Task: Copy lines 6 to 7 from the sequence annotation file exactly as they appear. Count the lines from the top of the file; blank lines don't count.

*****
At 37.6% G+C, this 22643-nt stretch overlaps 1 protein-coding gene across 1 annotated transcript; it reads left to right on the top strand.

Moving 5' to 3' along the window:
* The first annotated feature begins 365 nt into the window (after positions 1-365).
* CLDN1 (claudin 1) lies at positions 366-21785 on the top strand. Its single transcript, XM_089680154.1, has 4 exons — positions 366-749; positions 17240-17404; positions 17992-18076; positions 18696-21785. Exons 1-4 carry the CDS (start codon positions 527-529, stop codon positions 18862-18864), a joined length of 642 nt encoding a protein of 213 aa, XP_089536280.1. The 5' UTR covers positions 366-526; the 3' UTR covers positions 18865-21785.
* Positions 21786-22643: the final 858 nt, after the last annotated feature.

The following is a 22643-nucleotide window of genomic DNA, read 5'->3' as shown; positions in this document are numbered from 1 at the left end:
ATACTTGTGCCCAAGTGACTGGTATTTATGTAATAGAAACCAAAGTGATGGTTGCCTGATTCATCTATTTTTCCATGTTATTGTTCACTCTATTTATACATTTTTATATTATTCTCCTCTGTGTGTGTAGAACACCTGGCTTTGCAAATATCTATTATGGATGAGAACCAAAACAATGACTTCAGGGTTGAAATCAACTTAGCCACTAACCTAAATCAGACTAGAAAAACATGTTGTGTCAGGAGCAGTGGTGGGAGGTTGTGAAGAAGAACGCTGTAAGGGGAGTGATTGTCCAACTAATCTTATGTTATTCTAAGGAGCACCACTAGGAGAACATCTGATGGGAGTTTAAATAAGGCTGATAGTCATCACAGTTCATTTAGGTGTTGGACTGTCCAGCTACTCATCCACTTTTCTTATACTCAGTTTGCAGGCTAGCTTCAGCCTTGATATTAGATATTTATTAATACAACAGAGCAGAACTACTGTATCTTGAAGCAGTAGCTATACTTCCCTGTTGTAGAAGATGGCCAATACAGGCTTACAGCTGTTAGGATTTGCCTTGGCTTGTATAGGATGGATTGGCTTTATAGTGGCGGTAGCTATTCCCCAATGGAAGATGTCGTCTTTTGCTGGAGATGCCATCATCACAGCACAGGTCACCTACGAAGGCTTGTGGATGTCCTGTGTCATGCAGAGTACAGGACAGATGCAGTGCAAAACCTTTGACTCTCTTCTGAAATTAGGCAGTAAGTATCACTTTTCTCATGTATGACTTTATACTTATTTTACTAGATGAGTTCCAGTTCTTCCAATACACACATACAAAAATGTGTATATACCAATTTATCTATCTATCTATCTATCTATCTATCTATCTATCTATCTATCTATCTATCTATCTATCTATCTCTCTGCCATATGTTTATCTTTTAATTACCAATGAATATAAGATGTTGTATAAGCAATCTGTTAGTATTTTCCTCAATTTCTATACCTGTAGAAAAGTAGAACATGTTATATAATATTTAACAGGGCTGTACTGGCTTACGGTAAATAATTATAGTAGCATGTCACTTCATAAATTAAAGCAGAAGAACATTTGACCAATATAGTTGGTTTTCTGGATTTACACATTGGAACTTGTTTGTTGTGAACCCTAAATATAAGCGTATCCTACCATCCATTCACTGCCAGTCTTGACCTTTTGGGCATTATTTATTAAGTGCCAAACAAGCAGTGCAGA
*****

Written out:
The following is a 22643-nucleotide window of genomic DNA, read 5'->3' as shown; positions in this document are numbered from 1 at the left end:
ATACTTGTGCCCAAGTGACTGGTATTTATGTAATAGAAACCAAAGTGATGGTTGCCTGATTCATCTATTTTTCCATGTTATTGTTCACTCTATTTATACATTTTTATATTATTCTCCTCTGTGTGTGTAGAACACCTGGCTTTGCAAATATCTATTATGGATGAGAACCAAAACAATGACTTCAGGGTTGAAATCAACTTAGCCACTAACCTAAATCAGACTAGAAAAACATGTTGTGTCAGGAGCAGTGGTGGGAGGTTGTGAAGAAGAACGCTGTAAGGGGAGTGATTGTCCAACTAATCTTATGTTATTCTAAGGAGCACCACTAGGAGAACATCTGATGGGAGTTTAAATAAGGCTGATAGTCATCACAGTTCATTTAGGTGTTGGACTGTCCAGCTACTCATCCACTTTTCTTATACTCAGTTTGCAGGCTAGCTTCAGCCTTGATATTAGATATTTATTAATACAACAGAGCAGAACTACTGTATCTTGAAGCAGTAGCTATACTTCCCTGTTGTAGAAGATGGCCAATACAGGCTTACAGCTGTTAGGATTTGCCTTGGCTTGTATAGGATGGATTGGCTTTATAGTGGCGGTAGCTATTCCCCAATGGAAGATGTCGTCTTTTGCTGGAGATGCCATCATCACAGCACAGGTCACCTACGAAGGCTTGTGGATGTCCTGTGTCATGCAGAGTACAGGACAGATGCAGTGCAAAACCTTTGACTCTCTTCTGAAATTAGGCAGTAAGTATCACTTTTCTCATGTATGACTTTATACTTATTTTACTAGATGAGTTCCAGTTCTTCCAATACACACATACAAAAATGTGTATATACCAATTTATCTATCTATCTATCTATCTATCTATCTATCTATCTATCTATCTATCTATCTATCTATCTATCTCTCTGCCATATGTTTATCTTTTAATTACCAATGAATATAAGATGTTGTATAAGCAATCTGTTAGTATTTTCCTCAATTTCTATACCTGTAGAAAAGTAGAACATGTTATATAATATTTAACAGGGCTGTACTGGCTTACGGTAAATAATTATAGTAGCATGTCACTTCATAAATTAAAGCAGAAGAACATTTGACCAATATAGTTGGTTTTCTGGATTTACACATTGGAACTTGTTTGTTGTGAACCCTAAATATAAGCGTATCCTACCATCCATTCACTGCCAGTCTTGACCTTTTGGGCATTATTTATTAAGTGCCAAACAAGCAGTGCAGA